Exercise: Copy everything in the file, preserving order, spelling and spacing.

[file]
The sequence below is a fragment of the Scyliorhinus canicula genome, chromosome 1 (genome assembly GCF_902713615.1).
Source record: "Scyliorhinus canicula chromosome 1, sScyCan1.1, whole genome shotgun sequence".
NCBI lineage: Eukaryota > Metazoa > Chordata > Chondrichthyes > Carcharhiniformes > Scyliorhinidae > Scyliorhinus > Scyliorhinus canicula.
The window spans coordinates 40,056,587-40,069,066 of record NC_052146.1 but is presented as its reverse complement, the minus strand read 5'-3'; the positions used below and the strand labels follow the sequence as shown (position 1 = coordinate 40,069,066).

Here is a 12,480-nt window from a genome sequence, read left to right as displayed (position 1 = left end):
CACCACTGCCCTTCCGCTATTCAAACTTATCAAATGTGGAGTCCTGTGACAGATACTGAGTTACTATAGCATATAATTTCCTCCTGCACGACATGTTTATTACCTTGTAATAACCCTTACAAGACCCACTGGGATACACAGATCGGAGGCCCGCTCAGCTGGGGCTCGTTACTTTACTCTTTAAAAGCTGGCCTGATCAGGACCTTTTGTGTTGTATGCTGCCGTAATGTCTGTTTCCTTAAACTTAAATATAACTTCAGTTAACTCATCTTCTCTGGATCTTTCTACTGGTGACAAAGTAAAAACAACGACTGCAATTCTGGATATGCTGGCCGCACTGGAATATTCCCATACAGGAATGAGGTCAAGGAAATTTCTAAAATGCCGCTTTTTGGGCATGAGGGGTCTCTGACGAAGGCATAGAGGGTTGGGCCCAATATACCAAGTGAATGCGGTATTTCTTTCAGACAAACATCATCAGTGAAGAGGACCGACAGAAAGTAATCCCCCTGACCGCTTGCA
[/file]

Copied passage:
The sequence below is a fragment of the Scyliorhinus canicula genome, chromosome 1 (genome assembly GCF_902713615.1).
Source record: "Scyliorhinus canicula chromosome 1, sScyCan1.1, whole genome shotgun sequence".
NCBI lineage: Eukaryota > Metazoa > Chordata > Chondrichthyes > Carcharhiniformes > Scyliorhinidae > Scyliorhinus > Scyliorhinus canicula.
The window spans coordinates 40,056,587-40,069,066 of record NC_052146.1 but is presented as its reverse complement, the minus strand read 5'-3'; the positions used below and the strand labels follow the sequence as shown (position 1 = coordinate 40,069,066).

Here is a 12,480-nt window from a genome sequence, read left to right as displayed (position 1 = left end):
CACCACTGCCCTTCCGCTATTCAAACTTATCAAATGTGGAGTCCTGTGACAGATACTGAGTTACTATAGCATATAATTTCCTCCTGCACGACATGTTTATTACCTTGTAATAACCCTTACAAGACCCACTGGGATACACAGATCGGAGGCCCGCTCAGCTGGGGCTCGTTACTTTACTCTTTAAAAGCTGGCCTGATCAGGACCTTTTGTGTTGTATGCTGCCGTAATGTCTGTTTCCTTAAACTTAAATATAACTTCAGTTAACTCATCTTCTCTGGATCTTTCTACTGGTGACAAAGTAAAAACAACGACTGCAATTCTGGATATGCTGGCCGCACTGGAATATTCCCATACAGGAATGAGGTCAAGGAAATTTCTAAAATGCCGCTTTTTGGGCATGAGGGGTCTCTGACGAAGGCATAGAGGGTTGGGCCCAATATACCAAGTGAATGCGGTATTTCTTTCAGACAAACATCATCAGTGAAGAGGACCGACAGAAAGTAATCCCCCTGACCGCTTGCA